In early 2011, protesters flooded Cairo’s Tahrir Square. Clashes between pro- and anti-government groups turned violent, even deadly.
In response to uprisings across the country, President Hosni Mubarak stepped down from power after nearly 30 years of authoritarian rule, and the Supreme Council of the Armed Forces took control of the government.
New York-based photographer Brian Driscoll was there to document the revolution. In the process, he connected with several young people involved in the protests.
He tried to keep in contact after returning home and, through them, learned of a side of the revolution his photos had left unexposed.
“I began hearing about people being abducted by SCAF, being falsely accused of things that they didn’t do and being detained. And so I started researching and just kept on it,” Driscoll says.
Driscoll returned to Egypt in January 2012, this time hoping to focus his lens on what he felt was an untold story of the revolution, the unjustified arrests and military trial of civilians.
It was pivotal period in Egypt. SCAF had suspended the constitution and remained in power, but the first parliamentary elections since the days of Mubarak were under way.
“Everyone seemed a little bit on edge. They were quiet at first, until I met this one person, Dr. R,” he says.
Dr. R told Driscoll he was arrested by SCAF on Mohamed Mahmoud Street in downtown Cairo and detained for 26 days in a military prison. He said he was stripped, beaten and tortured with electric shocks before being released.
“He offered tremendous insight into some of the human rights abuses taking place.”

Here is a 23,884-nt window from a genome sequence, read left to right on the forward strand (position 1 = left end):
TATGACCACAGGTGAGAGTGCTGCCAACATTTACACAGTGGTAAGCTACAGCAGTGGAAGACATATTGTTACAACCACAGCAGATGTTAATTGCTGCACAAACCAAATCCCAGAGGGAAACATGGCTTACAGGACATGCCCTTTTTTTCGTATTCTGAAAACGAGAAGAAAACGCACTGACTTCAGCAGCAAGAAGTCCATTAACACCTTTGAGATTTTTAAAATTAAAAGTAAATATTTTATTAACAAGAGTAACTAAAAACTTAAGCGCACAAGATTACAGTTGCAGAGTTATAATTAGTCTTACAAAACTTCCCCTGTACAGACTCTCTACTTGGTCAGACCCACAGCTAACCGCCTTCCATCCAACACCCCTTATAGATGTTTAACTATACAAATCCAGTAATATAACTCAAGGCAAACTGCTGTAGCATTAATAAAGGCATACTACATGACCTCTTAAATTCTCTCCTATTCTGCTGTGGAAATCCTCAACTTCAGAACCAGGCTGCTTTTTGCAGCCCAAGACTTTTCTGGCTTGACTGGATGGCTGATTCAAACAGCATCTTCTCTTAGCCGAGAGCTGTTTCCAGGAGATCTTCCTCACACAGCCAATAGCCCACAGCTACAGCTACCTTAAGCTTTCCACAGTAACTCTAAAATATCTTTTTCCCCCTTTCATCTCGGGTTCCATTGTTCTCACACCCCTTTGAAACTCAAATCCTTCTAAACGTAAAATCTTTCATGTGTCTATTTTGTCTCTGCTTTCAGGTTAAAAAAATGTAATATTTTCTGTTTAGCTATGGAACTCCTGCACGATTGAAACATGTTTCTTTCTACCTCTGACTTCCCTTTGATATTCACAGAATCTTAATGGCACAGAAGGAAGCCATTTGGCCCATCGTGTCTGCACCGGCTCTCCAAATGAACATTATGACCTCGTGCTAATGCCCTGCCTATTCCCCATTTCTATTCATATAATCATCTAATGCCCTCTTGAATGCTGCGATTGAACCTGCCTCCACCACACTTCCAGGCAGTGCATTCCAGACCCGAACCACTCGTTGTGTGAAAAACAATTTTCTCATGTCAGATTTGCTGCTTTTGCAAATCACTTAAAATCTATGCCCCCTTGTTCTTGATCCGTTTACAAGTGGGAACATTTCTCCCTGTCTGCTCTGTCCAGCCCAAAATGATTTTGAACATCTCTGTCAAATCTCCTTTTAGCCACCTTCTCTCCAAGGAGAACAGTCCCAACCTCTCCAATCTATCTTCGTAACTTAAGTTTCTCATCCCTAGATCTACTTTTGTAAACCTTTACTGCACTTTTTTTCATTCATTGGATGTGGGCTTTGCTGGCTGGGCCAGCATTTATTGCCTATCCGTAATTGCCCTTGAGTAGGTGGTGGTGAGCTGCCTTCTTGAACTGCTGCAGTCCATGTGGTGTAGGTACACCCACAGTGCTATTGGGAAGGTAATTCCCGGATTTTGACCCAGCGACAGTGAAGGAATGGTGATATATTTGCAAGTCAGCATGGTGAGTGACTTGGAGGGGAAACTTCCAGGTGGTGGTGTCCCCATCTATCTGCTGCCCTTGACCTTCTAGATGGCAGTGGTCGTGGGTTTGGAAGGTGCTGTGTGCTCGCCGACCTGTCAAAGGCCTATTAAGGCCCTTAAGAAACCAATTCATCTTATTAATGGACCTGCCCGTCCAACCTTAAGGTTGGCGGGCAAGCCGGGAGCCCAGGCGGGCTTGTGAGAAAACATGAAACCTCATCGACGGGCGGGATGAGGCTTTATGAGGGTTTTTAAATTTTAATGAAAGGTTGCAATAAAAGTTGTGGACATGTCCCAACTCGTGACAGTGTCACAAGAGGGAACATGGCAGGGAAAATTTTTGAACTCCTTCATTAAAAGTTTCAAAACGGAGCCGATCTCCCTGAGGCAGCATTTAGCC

Dr. R was one of the first subjects Driscoll photographed for his collection, “Political Prisoners of a Revolution.”
Thousands of civilians like Dr. R have been detained and brought to trial in military courts, according to Human Rights Watch. The organization has documented “widespread torture” by the military against civilians since Mubarak’s fall from power.
When he first approached victims and their families about the project, Driscoll says he would often be turned away at the door. Slowly, over a series of meetings, his subjects opened up about their experiences.
He chose to capture portraits because he wanted a “straight-up approach” that gave a face and a voice to the “those who suffered unjust consequences for their political beliefs.”
Driscoll described the sessions with one word: intense.
“If I was there photographing and somebody found out, right across the alleyway there, it could be a nightmare for the people living there. I had to be extra careful, almost sneaking around, so yeah, it was intense, absolutely,” he says.
“There’s always a fear of people talking and telling the local military officer.”
Despite the tension and uncertainty, Driscoll found that, with time, many victims were determined to talk.
“For the most part people want to be heard. They want to tell their story. They want to tell the world what they’re experiencing and what they’ve gone through,” he says.
Driscoll spent three months in Egypt capturing these stories and hopes to return again, but for now they remain unfinished. He has not been in contact with his subjects for security reasons since he left the country in 2012.
Today, Egypt is still a country in transition.
Muslim Brotherhood candidate Mohamed Morsy was elected president but later deposed in a military coup. Mubarak was sentenced to life in prison for ordering the killing of protesters in Tahrir square. Egyptians voted on a new constitution giving more power to the military and on January 18, the Election Commission announced it had been approved with more than 98% of the vote. Many observers said opposition had been silenced through intimidation and arrests.
“It’s at such a crucial time what’s going on there right now and what’s to come in the next decade. Nobody really knows for sure,” Driscoll says.
- Julie Knaga, CNN